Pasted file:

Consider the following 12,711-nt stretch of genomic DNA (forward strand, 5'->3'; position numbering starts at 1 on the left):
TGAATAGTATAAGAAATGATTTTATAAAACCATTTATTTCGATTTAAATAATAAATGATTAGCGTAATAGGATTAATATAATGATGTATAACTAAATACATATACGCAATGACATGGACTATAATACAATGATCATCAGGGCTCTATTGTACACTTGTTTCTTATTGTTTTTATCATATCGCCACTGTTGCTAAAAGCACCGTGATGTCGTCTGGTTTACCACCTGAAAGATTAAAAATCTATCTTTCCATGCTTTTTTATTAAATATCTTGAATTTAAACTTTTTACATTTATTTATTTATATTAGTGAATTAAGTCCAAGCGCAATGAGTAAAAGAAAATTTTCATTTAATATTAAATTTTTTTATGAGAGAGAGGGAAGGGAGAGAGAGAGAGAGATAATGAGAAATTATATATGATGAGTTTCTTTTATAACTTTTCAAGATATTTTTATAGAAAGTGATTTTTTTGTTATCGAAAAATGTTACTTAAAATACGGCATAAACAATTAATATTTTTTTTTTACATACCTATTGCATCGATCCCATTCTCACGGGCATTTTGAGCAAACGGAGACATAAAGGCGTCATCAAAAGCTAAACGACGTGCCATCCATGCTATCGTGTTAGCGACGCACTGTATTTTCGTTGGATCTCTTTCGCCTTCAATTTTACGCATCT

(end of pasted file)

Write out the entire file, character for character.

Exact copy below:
Consider the following 12,711-nt stretch of genomic DNA (forward strand, 5'->3'; position numbering starts at 1 on the left):
TGAATAGTATAAGAAATGATTTTATAAAACCATTTATTTCGATTTAAATAATAAATGATTAGCGTAATAGGATTAATATAATGATGTATAACTAAATACATATACGCAATGACATGGACTATAATACAATGATCATCAGGGCTCTATTGTACACTTGTTTCTTATTGTTTTTATCATATCGCCACTGTTGCTAAAAGCACCGTGATGTCGTCTGGTTTACCACCTGAAAGATTAAAAATCTATCTTTCCATGCTTTTTTATTAAATATCTTGAATTTAAACTTTTTACATTTATTTATTTATATTAGTGAATTAAGTCCAAGCGCAATGAGTAAAAGAAAATTTTCATTTAATATTAAATTTTTTTATGAGAGAGAGGGAAGGGAGAGAGAGAGAGAGATAATGAGAAATTATATATGATGAGTTTCTTTTATAACTTTTCAAGATATTTTTATAGAAAGTGATTTTTTTGTTATCGAAAAATGTTACTTAAAATACGGCATAAACAATTAATATTTTTTTTTTACATACCTATTGCATCGATCCCATTCTCACGGGCATTTTGAGCAAACGGAGACATAAAGGCGTCATCAAAAGCTAAACGACGTGCCATCCATGCTATCGTGTTAGCGACGCACTGTATTTTCGTTGGATCTCTTTCGCCTTCAATTTTACGCATCT